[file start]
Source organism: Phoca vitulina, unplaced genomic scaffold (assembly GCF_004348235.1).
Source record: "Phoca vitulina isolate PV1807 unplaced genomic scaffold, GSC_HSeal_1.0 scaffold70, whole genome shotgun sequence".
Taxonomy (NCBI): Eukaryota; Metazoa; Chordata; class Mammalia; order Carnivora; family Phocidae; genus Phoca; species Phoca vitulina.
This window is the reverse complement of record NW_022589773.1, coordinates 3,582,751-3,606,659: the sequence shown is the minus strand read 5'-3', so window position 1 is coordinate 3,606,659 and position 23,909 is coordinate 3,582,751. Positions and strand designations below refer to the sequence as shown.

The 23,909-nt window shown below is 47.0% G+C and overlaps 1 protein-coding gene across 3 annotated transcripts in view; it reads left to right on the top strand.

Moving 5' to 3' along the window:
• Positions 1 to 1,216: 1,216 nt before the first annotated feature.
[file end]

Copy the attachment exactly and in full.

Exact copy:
Source organism: Phoca vitulina, unplaced genomic scaffold (assembly GCF_004348235.1).
Source record: "Phoca vitulina isolate PV1807 unplaced genomic scaffold, GSC_HSeal_1.0 scaffold70, whole genome shotgun sequence".
Taxonomy (NCBI): Eukaryota; Metazoa; Chordata; class Mammalia; order Carnivora; family Phocidae; genus Phoca; species Phoca vitulina.
This window is the reverse complement of record NW_022589773.1, coordinates 3,582,751-3,606,659: the sequence shown is the minus strand read 5'-3', so window position 1 is coordinate 3,606,659 and position 23,909 is coordinate 3,582,751. Positions and strand designations below refer to the sequence as shown.

The 23,909-nt window shown below is 47.0% G+C and overlaps 1 protein-coding gene across 3 annotated transcripts in view; it reads left to right on the top strand.

Moving 5' to 3' along the window:
• Positions 1 to 1,216: 1,216 nt before the first annotated feature.